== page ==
A recent careful examination of its demographics sent Xerox Corp. a clear message: the company must broaden its engineering staff with a cross section of new hires from different disciplines to meet market demand for digital and color imaging technology. After a several-year hiatus from college recruiting, Xerox has come back–and with a specific type of engineer in mind. "We’re looking for people who are action-oriented and not afraid to challenge old thinking," says Joseph Hammill, responsible for talent acquisition at Xerox. The firm expects to hire close to 75 new college graduates.
"As we looked out five years, we recognized we have some demographics facing us," says Hammill. "We were in a growth spiral during the 1960s and 1970s. Plus, Xerox retains people. We don’t have a lot of churning. Now there’s a demographic bubble we have to address because our early hiring bubble is approaching retirement age." (See the table.)
"We don’t have the depth of engineering we used to have, so we have to start building back that depth," says Hammill. "We have to get back into the college scenario along with our other hiring avenues and recruit new talent across the board for Xerox in the engineering discipline."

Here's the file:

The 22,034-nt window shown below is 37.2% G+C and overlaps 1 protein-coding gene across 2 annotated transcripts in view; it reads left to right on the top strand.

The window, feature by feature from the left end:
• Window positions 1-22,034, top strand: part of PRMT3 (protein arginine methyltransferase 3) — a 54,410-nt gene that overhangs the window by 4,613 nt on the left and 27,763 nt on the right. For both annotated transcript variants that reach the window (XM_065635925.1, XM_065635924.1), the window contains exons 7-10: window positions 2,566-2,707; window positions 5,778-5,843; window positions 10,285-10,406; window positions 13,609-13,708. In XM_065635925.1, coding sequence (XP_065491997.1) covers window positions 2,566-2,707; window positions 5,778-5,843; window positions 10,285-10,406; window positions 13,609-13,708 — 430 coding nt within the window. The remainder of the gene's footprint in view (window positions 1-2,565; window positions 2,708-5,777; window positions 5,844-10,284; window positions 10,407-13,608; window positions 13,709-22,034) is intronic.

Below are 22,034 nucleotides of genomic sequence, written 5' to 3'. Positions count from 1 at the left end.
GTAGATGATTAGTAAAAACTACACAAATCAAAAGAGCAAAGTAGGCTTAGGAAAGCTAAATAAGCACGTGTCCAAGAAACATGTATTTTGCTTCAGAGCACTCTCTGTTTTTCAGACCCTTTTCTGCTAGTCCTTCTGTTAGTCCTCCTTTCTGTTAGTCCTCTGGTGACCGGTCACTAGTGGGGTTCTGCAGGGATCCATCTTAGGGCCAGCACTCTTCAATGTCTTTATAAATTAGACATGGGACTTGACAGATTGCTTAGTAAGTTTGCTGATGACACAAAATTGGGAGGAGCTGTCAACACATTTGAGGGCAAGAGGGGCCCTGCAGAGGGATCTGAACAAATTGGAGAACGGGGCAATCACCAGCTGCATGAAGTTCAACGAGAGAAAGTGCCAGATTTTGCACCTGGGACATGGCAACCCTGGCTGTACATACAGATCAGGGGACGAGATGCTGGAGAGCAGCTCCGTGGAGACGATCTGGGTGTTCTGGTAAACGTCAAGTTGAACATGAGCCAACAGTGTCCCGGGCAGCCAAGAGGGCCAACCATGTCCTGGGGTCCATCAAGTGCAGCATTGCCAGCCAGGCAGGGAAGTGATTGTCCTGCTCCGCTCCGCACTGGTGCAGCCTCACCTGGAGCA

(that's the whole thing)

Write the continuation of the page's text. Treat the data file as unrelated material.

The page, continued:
"This was not the case a year ago. Like most mature businesses, we had been either downsizing or right-sizing and not really adding to our base," says Eduardo Bascaran, manager of engineering learning at Xerox. "Now we are building a hiring process with some firm objectives."
"We want people with excellent engineering skills, specific disciplines, and internships where they applied their engineering disciplines into the environment, and actually learn about other engineering disciplines. Integrating disciplines is a big plus," says Hammill.
"We want people with a good business sense and acumen, who can communicate well with a team, customers, and cross organizationally," adds Hammill. Teamwork includes the ability to work remotely via phone and Internet with Xerox groups all over the world.
Xerox adopted "Lean Six Sigma," an enterprise method for project measurement. It drives its business processes and work environment. "In the engineering world, it helps us create more and more at a quicker pace, with a higher level of quality and lower cost points." Engineers must be able to work in this environment.
As Xerox has shifted from copiers to digital systems and services over the years, its engineering mix has changed too. Previously, more mechanical engineers were needed; now the priority has turned to electronic engineers with network connectivity, software knowledge, and solutions orientations. On top of that, market demand for color imaging technology has heightened Xerox’s need for chemical engineers.